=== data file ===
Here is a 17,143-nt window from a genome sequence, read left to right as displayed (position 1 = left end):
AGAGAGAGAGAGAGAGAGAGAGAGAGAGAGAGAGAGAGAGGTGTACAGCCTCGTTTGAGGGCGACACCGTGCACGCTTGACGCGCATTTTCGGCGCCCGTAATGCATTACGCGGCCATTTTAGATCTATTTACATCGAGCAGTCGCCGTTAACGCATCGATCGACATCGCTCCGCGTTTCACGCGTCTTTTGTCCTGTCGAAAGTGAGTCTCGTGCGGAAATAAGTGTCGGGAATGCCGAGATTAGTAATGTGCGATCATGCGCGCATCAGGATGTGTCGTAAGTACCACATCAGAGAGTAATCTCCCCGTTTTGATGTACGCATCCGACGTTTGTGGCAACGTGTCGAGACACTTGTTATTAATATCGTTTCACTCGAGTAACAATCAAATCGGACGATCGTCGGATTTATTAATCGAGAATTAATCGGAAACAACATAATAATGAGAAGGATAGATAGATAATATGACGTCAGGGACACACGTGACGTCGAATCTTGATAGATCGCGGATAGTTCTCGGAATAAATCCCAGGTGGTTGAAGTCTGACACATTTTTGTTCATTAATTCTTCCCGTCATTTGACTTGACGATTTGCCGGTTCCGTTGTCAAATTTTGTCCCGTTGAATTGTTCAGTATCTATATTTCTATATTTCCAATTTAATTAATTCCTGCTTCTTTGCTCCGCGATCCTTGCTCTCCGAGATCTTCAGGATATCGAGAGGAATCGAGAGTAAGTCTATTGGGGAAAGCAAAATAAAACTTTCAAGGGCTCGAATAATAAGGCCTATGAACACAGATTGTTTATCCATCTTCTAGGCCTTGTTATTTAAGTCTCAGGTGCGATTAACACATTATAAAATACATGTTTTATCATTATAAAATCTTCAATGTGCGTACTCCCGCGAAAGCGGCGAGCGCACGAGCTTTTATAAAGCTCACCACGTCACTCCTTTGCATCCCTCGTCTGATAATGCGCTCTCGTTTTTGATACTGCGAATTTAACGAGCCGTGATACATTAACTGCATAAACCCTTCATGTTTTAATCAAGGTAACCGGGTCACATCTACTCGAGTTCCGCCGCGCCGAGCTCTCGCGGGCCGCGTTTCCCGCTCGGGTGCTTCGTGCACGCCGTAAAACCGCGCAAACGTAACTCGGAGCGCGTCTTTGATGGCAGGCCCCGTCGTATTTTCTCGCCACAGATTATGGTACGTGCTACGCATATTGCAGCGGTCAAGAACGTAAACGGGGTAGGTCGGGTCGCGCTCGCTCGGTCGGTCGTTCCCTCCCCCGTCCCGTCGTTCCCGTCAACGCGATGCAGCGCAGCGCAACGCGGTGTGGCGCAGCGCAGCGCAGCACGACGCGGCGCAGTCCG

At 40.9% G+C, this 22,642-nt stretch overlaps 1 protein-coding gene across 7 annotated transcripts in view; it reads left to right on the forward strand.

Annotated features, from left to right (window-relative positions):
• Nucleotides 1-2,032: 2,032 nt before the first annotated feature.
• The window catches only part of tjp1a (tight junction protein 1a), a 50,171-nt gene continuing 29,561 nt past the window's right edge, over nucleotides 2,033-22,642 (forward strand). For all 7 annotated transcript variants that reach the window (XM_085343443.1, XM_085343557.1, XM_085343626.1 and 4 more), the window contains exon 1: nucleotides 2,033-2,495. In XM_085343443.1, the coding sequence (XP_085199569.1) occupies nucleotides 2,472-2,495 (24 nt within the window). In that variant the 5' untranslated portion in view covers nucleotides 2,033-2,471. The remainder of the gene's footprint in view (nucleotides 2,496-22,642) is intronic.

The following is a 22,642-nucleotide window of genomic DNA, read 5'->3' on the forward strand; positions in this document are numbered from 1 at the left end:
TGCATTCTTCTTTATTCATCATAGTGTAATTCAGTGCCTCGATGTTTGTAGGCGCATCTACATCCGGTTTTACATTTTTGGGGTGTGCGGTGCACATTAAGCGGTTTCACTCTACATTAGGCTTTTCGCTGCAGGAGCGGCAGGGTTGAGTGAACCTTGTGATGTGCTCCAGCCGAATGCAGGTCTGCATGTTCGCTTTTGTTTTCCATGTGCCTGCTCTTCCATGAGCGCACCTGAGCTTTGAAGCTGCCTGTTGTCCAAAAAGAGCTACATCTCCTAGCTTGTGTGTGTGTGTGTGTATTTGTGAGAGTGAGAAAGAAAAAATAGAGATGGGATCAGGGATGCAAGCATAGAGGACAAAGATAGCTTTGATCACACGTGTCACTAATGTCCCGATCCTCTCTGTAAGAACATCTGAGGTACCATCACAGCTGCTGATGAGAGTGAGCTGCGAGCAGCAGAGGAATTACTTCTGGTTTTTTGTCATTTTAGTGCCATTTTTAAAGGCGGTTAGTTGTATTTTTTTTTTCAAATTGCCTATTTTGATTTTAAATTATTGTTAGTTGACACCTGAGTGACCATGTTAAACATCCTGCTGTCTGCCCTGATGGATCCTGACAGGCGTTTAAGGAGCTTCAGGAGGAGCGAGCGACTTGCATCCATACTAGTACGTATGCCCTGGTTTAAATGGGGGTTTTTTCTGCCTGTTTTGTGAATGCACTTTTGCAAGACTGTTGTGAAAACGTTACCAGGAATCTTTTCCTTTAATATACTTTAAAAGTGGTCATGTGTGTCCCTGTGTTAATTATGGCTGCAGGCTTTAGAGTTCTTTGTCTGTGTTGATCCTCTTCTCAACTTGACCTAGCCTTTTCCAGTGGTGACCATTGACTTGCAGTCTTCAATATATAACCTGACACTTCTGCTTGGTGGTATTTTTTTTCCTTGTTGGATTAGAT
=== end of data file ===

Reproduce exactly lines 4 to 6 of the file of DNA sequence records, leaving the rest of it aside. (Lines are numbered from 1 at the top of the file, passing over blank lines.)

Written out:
Annotated features, from left to right (window-relative positions):
• Nucleotides 1-2,032: 2,032 nt before the first annotated feature.
• The window catches only part of tjp1a (tight junction protein 1a), a 50,171-nt gene continuing 29,561 nt past the window's right edge, over nucleotides 2,033-22,642 (forward strand). For all 7 annotated transcript variants that reach the window (XM_085343443.1, XM_085343557.1, XM_085343626.1 and 4 more), the window contains exon 1: nucleotides 2,033-2,495. In XM_085343443.1, the coding sequence (XP_085199569.1) occupies nucleotides 2,472-2,495 (24 nt within the window). In that variant the 5' untranslated portion in view covers nucleotides 2,033-2,471. The remainder of the gene's footprint in view (nucleotides 2,496-22,642) is intronic.